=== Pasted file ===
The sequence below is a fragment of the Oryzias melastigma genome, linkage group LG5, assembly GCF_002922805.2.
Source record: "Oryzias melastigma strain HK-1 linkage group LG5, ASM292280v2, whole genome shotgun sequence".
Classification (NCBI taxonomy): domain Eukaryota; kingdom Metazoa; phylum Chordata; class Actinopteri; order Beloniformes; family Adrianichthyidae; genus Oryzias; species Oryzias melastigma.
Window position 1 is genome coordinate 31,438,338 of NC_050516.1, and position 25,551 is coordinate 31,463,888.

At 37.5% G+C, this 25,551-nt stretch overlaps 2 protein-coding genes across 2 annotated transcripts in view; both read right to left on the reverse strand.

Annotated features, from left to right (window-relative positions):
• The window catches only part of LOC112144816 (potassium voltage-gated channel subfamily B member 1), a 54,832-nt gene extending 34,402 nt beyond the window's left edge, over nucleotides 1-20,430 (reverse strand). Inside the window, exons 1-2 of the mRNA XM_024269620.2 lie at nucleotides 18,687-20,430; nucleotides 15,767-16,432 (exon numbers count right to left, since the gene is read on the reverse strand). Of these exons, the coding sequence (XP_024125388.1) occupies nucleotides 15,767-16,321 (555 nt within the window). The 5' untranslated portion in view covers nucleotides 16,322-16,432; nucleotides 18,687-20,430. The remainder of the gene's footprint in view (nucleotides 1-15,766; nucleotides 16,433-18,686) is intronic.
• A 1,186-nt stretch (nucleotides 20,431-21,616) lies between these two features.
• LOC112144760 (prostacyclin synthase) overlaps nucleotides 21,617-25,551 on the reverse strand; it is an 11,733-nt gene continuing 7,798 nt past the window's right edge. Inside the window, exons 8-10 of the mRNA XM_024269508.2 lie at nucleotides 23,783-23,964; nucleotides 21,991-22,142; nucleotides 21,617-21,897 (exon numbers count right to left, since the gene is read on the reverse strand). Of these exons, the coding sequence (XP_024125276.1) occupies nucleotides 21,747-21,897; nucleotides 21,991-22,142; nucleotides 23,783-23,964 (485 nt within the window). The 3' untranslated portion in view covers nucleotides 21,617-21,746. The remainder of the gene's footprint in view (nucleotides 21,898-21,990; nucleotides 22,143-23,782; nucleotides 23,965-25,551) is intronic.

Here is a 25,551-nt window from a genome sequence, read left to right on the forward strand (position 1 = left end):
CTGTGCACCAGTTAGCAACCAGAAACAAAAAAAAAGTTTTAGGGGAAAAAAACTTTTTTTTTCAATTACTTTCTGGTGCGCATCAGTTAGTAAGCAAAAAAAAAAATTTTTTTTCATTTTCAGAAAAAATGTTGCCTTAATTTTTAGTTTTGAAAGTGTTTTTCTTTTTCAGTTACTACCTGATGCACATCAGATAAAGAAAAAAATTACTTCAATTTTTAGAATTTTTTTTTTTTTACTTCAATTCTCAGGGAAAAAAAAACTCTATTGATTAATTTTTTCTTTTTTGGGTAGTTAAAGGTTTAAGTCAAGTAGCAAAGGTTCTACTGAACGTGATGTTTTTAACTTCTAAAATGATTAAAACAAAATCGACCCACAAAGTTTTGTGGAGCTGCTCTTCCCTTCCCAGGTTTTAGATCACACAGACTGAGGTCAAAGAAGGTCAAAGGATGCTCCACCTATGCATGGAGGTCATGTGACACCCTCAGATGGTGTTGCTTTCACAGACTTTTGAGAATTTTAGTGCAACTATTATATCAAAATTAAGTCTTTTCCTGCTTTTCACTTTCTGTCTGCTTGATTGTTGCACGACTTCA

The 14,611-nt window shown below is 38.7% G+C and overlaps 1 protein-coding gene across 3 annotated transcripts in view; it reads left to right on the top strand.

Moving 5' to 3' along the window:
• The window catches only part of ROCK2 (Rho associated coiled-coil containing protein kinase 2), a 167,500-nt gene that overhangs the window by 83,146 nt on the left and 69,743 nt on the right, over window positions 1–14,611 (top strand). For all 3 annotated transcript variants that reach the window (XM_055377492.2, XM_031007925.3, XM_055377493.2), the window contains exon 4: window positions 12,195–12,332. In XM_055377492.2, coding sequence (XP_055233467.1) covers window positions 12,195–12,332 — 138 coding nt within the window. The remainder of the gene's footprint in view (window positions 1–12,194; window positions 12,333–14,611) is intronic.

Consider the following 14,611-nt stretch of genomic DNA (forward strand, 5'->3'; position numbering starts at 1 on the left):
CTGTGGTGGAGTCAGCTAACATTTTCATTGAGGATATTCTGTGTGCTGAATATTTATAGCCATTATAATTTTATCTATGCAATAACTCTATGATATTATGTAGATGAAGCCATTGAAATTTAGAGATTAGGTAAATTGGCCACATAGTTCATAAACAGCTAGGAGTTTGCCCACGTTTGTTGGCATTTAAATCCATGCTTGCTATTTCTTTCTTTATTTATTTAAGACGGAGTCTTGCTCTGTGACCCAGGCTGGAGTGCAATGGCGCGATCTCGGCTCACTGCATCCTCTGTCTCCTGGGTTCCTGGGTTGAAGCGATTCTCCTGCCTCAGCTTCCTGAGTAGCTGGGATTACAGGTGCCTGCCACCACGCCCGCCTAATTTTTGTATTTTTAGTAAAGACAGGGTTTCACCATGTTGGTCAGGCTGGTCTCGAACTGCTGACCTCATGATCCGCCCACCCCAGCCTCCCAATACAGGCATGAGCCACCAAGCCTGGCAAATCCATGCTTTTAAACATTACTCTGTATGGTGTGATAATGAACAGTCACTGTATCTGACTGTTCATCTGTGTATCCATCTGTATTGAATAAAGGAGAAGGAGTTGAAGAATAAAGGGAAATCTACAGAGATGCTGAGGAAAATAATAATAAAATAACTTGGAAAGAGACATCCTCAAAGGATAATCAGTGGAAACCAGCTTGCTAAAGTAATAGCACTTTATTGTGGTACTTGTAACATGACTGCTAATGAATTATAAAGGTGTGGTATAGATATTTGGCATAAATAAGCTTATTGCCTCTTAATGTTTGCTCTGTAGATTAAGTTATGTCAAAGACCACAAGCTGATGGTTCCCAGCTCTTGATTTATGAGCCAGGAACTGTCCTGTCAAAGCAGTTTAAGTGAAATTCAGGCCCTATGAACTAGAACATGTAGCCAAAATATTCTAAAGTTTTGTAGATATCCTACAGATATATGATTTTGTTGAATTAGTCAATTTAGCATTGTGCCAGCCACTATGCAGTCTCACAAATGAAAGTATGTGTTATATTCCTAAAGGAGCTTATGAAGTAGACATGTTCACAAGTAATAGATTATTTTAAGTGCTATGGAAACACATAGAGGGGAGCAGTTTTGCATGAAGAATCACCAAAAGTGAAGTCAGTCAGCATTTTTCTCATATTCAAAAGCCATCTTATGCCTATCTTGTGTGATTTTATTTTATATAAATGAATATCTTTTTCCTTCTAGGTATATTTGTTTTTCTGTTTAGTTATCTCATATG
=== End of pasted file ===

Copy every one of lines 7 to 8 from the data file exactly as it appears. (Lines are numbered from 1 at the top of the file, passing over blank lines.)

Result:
• The window catches only part of LOC112144816 (potassium voltage-gated channel subfamily B member 1), a 54,832-nt gene extending 34,402 nt beyond the window's left edge, over nucleotides 1-20,430 (reverse strand). Inside the window, exons 1-2 of the mRNA XM_024269620.2 lie at nucleotides 18,687-20,430; nucleotides 15,767-16,432 (exon numbers count right to left, since the gene is read on the reverse strand). Of these exons, the coding sequence (XP_024125388.1) occupies nucleotides 15,767-16,321 (555 nt within the window). The 5' untranslated portion in view covers nucleotides 16,322-16,432; nucleotides 18,687-20,430. The remainder of the gene's footprint in view (nucleotides 1-15,766; nucleotides 16,433-18,686) is intronic.
• A 1,186-nt stretch (nucleotides 20,431-21,616) lies between these two features.